Let ${\displaystyle X}$ be a topological space and let ${\displaystyle A}$ be a subset of ${\displaystyle X}$. A deformation retraction of ${\displaystyle X}$ onto ${\displaystyle A}$ is a continuous function ${\displaystyle r:[0,1]\times X\to X}$ so that ${\displaystyle r_{0}(x)=x}$ for all ${\displaystyle x\in X}$ (that is, ${\displaystyle r_{0}=\operatorname {Id} _{X}}$) and ${\displaystyle r_{1}}$ is a retract onto ${\displaystyle A}$.

Note that the first argument is denoted in the lower index, so that instead of ${\displaystyle r(t,x)}$ we write ${\displaystyle r_{t}(x)}$.

That is, a deformation retraction is a homotopy between the identity and a retract onto ${\displaystyle A}$.

Definition (homotopy equivalence):

Let ${\displaystyle X}$ and ${\displaystyle Y}$ be topological spaces. A homotopy equivalence between ${\displaystyle X}$ and ${\displaystyle Y}$ is a pair of continuous functions ${\displaystyle f:X\to Y}$ and ${\displaystyle g:Y\to X}$ so that ${\displaystyle g\circ f\simeq \operatorname {Id} _{X}}$ and ${\displaystyle f\circ g\simeq \operatorname {Id} _{Y}}$.

Proposition (deformation retraction induces homotopy equivalence):

Let ${\displaystyle X}$ be a topological space, let ${\displaystyle A\subseteq X}$ be a subset, and let ${\displaystyle r:[0,1]\times X\to X}$ be a deformation retraction of ${\displaystyle X}$ onto ${\displaystyle A}$. Then a homotopy equivalence ${\displaystyle X\simeq A}$ is given by the pair ${\displaystyle r_{1}:X\to A}$ and ${\displaystyle \iota :A\to X}$, ${\displaystyle \iota (a)=a}$ being the inclusion.

Proof: We have ${\displaystyle r_{1}\circ \iota =\operatorname {Id} _{A}}$, which is equal (and hence homotopic) to ${\displaystyle \operatorname {Id} _{A}}$. Further, a homotopy between ${\displaystyle \operatorname {Id} _{X}}$ and ${\displaystyle \iota \circ r_{1}=r_{1}}$ is given by ${\displaystyle r}$ itself. ${\displaystyle \Box }$

Definition (contractible):

Let ${\displaystyle X}$ be a topological space. ${\displaystyle X}$ is called contractible iff there exists a point ${\displaystyle x_{0}\in X}$ so that ${\displaystyle X}$ deformation retracts onto ${\displaystyle \{X_{0}\}}$.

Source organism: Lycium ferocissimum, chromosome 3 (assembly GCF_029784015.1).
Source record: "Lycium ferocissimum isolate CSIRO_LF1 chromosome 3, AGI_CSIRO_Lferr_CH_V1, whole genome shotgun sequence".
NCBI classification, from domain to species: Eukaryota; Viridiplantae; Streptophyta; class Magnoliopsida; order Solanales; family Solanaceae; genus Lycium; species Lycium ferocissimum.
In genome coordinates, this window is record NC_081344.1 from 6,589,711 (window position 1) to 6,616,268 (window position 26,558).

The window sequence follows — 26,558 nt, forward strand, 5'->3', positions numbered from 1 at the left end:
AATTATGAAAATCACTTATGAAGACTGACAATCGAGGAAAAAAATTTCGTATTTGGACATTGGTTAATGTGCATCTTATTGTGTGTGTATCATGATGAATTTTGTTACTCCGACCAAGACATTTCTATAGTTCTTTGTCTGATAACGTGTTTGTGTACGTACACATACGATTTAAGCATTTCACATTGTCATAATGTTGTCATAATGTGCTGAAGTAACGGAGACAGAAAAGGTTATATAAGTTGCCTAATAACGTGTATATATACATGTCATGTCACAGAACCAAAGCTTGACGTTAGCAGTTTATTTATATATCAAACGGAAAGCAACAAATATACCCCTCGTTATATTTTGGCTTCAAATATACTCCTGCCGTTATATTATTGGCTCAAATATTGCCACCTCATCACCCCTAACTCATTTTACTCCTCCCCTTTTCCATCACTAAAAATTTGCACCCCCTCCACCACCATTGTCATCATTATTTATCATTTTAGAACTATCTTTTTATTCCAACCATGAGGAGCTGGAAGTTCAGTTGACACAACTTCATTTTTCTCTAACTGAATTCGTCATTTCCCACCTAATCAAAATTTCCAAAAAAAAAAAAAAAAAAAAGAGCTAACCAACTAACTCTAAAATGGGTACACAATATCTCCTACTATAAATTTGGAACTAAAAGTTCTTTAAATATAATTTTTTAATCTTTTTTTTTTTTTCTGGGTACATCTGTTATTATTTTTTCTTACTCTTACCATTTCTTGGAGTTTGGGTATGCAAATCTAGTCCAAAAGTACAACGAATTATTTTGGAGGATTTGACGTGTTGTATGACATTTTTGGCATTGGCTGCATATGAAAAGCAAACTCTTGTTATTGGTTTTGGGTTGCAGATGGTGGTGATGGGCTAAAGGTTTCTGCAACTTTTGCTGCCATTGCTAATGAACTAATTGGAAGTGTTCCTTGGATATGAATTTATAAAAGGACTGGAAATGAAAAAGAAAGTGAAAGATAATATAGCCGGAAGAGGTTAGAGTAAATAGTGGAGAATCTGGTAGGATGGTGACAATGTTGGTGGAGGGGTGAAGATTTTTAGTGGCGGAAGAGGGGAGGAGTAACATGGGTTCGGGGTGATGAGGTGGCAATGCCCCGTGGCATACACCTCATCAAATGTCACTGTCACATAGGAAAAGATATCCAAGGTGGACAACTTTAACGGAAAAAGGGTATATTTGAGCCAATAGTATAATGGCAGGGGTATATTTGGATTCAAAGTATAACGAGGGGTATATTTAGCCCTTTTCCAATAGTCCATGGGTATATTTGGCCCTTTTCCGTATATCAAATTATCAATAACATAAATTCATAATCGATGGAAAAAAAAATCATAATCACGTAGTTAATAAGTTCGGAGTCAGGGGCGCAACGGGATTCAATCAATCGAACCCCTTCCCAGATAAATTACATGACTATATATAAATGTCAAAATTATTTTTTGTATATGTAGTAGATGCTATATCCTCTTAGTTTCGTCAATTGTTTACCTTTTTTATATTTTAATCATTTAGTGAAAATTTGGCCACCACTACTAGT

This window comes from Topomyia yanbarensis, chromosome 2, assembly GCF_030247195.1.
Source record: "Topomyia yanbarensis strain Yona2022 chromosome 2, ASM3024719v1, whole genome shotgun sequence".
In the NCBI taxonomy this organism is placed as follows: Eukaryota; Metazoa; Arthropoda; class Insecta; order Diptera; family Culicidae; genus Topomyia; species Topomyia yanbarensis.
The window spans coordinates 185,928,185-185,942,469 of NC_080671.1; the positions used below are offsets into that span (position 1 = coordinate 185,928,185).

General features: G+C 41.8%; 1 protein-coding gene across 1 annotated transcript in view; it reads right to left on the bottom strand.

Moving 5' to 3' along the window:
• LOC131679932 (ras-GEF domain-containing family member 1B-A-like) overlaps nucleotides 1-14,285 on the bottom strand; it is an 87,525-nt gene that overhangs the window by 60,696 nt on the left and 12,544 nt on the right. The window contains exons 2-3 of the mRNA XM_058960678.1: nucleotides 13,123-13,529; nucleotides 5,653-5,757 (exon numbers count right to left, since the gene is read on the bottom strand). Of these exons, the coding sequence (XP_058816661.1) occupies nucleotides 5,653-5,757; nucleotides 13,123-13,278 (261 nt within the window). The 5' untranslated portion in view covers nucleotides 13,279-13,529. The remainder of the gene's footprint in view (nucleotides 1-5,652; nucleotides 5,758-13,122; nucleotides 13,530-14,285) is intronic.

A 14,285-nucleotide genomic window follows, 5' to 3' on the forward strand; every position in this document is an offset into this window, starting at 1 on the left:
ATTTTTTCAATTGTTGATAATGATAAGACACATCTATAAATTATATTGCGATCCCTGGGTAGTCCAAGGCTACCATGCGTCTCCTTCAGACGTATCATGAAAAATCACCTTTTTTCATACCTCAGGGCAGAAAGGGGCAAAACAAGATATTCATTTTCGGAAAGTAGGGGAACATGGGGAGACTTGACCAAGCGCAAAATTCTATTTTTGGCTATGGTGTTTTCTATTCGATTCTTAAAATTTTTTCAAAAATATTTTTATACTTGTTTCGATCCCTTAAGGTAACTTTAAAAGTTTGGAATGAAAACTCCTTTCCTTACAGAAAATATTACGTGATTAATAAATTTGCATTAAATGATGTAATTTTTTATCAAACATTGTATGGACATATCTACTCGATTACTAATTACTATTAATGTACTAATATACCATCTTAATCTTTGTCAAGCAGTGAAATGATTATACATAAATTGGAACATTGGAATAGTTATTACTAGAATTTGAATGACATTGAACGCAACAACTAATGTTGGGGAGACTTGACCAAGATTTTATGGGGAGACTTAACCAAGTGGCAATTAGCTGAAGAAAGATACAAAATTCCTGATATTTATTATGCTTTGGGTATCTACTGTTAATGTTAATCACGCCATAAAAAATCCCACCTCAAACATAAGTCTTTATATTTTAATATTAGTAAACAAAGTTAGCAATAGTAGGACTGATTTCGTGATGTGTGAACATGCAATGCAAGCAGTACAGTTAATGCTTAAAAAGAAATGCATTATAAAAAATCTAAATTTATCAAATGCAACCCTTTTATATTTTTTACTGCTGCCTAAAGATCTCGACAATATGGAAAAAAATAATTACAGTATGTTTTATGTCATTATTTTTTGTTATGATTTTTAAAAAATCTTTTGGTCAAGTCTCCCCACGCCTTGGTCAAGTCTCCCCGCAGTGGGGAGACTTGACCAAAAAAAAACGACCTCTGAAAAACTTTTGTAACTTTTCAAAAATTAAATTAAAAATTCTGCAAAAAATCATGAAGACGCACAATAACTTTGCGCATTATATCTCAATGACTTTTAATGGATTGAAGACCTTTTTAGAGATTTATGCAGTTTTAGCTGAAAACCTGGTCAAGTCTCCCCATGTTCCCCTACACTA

Proposition (contractible spaces are path-connected):

Let ${\displaystyle X}$ be a contractible space, that contracts to a point ${\displaystyle x_{0}\in X}$. Then any two points ${\displaystyle x,y\in X}$ can be connected by a path that runs through ${\displaystyle x_{0}}$.

Proof: For any point ${\displaystyle x\in X}$, if ${\displaystyle r:[0,1]\times X\to X}$ is the deformation retraction of ${\displaystyle X}$ onto ${\displaystyle \{x_{0}\}}$, we get a path from ${\displaystyle x}$ to ${\displaystyle x_{0}}$ by the way of

${\displaystyle \gamma :[0,1]\to X,\gamma (t):=r_{t}(x)}$,

which is continuous as the composition of continuous functions, since the map ${\displaystyle t\mapsto (t,x)}$ is continuous, since the first component is the identity and the second the constant function. ${\displaystyle \Box }$

Definition (nullhomotopic):

Let ${\displaystyle f:X\to Y}$ be a continuous function between topological spaces. ${\displaystyle f}$ is said to be nullhomotopic iff it is homotopic to a constant function, that is, to a function ${\displaystyle g:X\to Y}$ such that there exists ${\displaystyle y_{0}\in Y}$ so that ${\displaystyle g(x)=y_{0}}$ for all ${\displaystyle x\in X}$.

Proposition (characterisation of contractibility):

Let ${\displaystyle X}$ be a topological space. The following are equivalent:

1. ${\displaystyle X}$ is contractible
2. The identity map on ${\displaystyle X}$ is nullhomotopic
3. [/itex]X[/itex] is homotopy equivalent to a one-point space